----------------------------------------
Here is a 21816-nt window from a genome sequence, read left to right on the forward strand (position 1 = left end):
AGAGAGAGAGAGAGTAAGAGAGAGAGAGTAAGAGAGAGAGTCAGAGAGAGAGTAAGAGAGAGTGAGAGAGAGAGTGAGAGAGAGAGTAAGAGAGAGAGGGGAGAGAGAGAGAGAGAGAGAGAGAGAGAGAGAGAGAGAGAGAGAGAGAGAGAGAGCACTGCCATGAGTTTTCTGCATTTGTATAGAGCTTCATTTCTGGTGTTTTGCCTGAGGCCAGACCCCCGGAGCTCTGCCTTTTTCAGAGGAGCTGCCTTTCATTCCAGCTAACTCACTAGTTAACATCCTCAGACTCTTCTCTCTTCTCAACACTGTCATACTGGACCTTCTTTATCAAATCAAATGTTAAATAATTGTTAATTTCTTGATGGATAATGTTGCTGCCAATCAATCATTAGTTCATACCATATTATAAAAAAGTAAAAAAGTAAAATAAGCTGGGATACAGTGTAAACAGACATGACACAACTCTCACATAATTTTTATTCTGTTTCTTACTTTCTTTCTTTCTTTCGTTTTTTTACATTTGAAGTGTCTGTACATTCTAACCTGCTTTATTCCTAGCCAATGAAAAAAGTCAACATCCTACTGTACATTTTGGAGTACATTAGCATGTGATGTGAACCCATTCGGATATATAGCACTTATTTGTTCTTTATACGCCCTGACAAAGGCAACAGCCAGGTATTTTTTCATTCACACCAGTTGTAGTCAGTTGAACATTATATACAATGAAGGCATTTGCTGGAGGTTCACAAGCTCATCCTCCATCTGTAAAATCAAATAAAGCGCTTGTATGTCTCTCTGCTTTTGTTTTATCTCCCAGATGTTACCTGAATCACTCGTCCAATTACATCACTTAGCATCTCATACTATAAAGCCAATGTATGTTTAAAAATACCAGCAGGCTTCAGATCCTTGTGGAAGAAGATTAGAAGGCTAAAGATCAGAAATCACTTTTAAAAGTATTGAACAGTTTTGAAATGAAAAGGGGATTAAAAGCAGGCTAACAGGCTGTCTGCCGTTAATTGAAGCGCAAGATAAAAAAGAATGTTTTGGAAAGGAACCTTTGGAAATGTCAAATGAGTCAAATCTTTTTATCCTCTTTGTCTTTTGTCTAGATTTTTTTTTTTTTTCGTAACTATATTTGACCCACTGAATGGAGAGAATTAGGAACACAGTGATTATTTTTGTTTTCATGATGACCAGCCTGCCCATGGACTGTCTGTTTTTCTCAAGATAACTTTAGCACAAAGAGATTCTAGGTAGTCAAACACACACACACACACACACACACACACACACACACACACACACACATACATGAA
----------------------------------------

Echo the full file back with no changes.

Here is a 21816-nt window from a genome sequence, read left to right on the forward strand (position 1 = left end):
AGAGAGAGAGAGAGTAAGAGAGAGAGAGTAAGAGAGAGAGTCAGAGAGAGAGTAAGAGAGAGTGAGAGAGAGAGTGAGAGAGAGAGTAAGAGAGAGAGGGGAGAGAGAGAGAGAGAGAGAGAGAGAGAGAGAGAGAGAGAGAGAGAGAGAGAGAGCACTGCCATGAGTTTTCTGCATTTGTATAGAGCTTCATTTCTGGTGTTTTGCCTGAGGCCAGACCCCCGGAGCTCTGCCTTTTTCAGAGGAGCTGCCTTTCATTCCAGCTAACTCACTAGTTAACATCCTCAGACTCTTCTCTCTTCTCAACACTGTCATACTGGACCTTCTTTATCAAATCAAATGTTAAATAATTGTTAATTTCTTGATGGATAATGTTGCTGCCAATCAATCATTAGTTCATACCATATTATAAAAAAGTAAAAAAGTAAAATAAGCTGGGATACAGTGTAAACAGACATGACACAACTCTCACATAATTTTTATTCTGTTTCTTACTTTCTTTCTTTCTTTCGTTTTTTTACATTTGAAGTGTCTGTACATTCTAACCTGCTTTATTCCTAGCCAATGAAAAAAGTCAACATCCTACTGTACATTTTGGAGTACATTAGCATGTGATGTGAACCCATTCGGATATATAGCACTTATTTGTTCTTTATACGCCCTGACAAAGGCAACAGCCAGGTATTTTTTCATTCACACCAGTTGTAGTCAGTTGAACATTATATACAATGAAGGCATTTGCTGGAGGTTCACAAGCTCATCCTCCATCTGTAAAATCAAATAAAGCGCTTGTATGTCTCTCTGCTTTTGTTTTATCTCCCAGATGTTACCTGAATCACTCGTCCAATTACATCACTTAGCATCTCATACTATAAAGCCAATGTATGTTTAAAAATACCAGCAGGCTTCAGATCCTTGTGGAAGAAGATTAGAAGGCTAAAGATCAGAAATCACTTTTAAAAGTATTGAACAGTTTTGAAATGAAAAGGGGATTAAAAGCAGGCTAACAGGCTGTCTGCCGTTAATTGAAGCGCAAGATAAAAAAGAATGTTTTGGAAAGGAACCTTTGGAAATGTCAAATGAGTCAAATCTTTTTATCCTCTTTGTCTTTTGTCTAGATTTTTTTTTTTTTTCGTAACTATATTTGACCCACTGAATGGAGAGAATTAGGAACACAGTGATTATTTTTGTTTTCATGATGACCAGCCTGCCCATGGACTGTCTGTTTTTCTCAAGATAACTTTAGCACAAAGAGATTCTAGGTAGTCAAACACACACACACACACACACACACACACACACACACACACACACACATACATGAA